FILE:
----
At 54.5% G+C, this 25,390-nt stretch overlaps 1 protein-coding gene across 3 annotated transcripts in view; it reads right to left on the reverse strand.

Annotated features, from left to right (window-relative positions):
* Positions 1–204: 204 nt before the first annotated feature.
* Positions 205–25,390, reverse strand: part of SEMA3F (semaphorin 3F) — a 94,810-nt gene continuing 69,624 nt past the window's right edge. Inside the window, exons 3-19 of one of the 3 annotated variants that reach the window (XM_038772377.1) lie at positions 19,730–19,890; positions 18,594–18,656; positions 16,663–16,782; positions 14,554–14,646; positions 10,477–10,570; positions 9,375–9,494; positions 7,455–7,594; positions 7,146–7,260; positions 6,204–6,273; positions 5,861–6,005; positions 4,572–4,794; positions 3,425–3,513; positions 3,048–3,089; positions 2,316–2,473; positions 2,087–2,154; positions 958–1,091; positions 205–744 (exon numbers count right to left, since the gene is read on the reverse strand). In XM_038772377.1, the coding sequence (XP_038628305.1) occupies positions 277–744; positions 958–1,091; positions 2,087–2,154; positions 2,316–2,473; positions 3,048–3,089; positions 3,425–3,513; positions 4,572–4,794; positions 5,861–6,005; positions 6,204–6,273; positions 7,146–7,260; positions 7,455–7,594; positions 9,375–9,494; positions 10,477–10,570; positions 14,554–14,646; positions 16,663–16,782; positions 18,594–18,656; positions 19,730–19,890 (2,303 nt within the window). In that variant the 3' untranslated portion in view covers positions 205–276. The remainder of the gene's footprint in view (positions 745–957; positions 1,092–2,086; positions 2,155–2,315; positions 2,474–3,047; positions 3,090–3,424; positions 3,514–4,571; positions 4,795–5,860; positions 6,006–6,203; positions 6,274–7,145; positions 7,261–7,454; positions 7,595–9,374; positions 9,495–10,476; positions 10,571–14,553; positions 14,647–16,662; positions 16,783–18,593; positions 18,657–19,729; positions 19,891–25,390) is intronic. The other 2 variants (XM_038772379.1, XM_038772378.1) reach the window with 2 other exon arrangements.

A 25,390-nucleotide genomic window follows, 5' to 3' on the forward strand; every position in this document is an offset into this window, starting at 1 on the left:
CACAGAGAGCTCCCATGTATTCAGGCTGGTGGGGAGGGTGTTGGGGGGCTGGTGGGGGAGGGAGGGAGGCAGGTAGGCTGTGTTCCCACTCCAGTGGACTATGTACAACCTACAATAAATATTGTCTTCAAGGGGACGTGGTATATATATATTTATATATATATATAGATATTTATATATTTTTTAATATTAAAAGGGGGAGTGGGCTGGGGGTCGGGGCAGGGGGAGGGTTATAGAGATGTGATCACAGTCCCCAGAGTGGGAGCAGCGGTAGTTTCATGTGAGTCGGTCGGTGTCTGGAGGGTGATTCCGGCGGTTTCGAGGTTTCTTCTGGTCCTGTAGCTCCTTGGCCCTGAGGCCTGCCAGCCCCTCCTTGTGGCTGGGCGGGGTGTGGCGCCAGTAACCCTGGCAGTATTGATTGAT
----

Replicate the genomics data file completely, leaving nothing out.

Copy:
At 54.5% G+C, this 25,390-nt stretch overlaps 1 protein-coding gene across 3 annotated transcripts in view; it reads right to left on the reverse strand.

Annotated features, from left to right (window-relative positions):
* Positions 1–204: 204 nt before the first annotated feature.
* Positions 205–25,390, reverse strand: part of SEMA3F (semaphorin 3F) — a 94,810-nt gene continuing 69,624 nt past the window's right edge. Inside the window, exons 3-19 of one of the 3 annotated variants that reach the window (XM_038772377.1) lie at positions 19,730–19,890; positions 18,594–18,656; positions 16,663–16,782; positions 14,554–14,646; positions 10,477–10,570; positions 9,375–9,494; positions 7,455–7,594; positions 7,146–7,260; positions 6,204–6,273; positions 5,861–6,005; positions 4,572–4,794; positions 3,425–3,513; positions 3,048–3,089; positions 2,316–2,473; positions 2,087–2,154; positions 958–1,091; positions 205–744 (exon numbers count right to left, since the gene is read on the reverse strand). In XM_038772377.1, the coding sequence (XP_038628305.1) occupies positions 277–744; positions 958–1,091; positions 2,087–2,154; positions 2,316–2,473; positions 3,048–3,089; positions 3,425–3,513; positions 4,572–4,794; positions 5,861–6,005; positions 6,204–6,273; positions 7,146–7,260; positions 7,455–7,594; positions 9,375–9,494; positions 10,477–10,570; positions 14,554–14,646; positions 16,663–16,782; positions 18,594–18,656; positions 19,730–19,890 (2,303 nt within the window). In that variant the 3' untranslated portion in view covers positions 205–276. The remainder of the gene's footprint in view (positions 745–957; positions 1,092–2,086; positions 2,155–2,315; positions 2,474–3,047; positions 3,090–3,424; positions 3,514–4,571; positions 4,795–5,860; positions 6,006–6,203; positions 6,274–7,145; positions 7,261–7,454; positions 7,595–9,374; positions 9,495–10,476; positions 10,571–14,553; positions 14,647–16,662; positions 16,783–18,593; positions 18,657–19,729; positions 19,891–25,390) is intronic. The other 2 variants (XM_038772379.1, XM_038772378.1) reach the window with 2 other exon arrangements.

A 25,390-nucleotide genomic window follows, 5' to 3' on the forward strand; every position in this document is an offset into this window, starting at 1 on the left:
CACAGAGAGCTCCCATGTATTCAGGCTGGTGGGGAGGGTGTTGGGGGGCTGGTGGGGGAGGGAGGGAGGCAGGTAGGCTGTGTTCCCACTCCAGTGGACTATGTACAACCTACAATAAATATTGTCTTCAAGGGGACGTGGTATATATATATTTATATATATATATAGATATTTATATATTTTTTAATATTAAAAGGGGGAGTGGGCTGGGGGTCGGGGCAGGGGGAGGGTTATAGAGATGTGATCACAGTCCCCAGAGTGGGAGCAGCGGTAGTTTCATGTGAGTCGGTCGGTGTCTGGAGGGTGATTCCGGCGGTTTCGAGGTTTCTTCTGGTCCTGTAGCTCCTTGGCCCTGAGGCCTGCCAGCCCCTCCTTGTGGCTGGGCGGGGTGTGGCGCCAGTAACCCTGGCAGTATTGATTGAT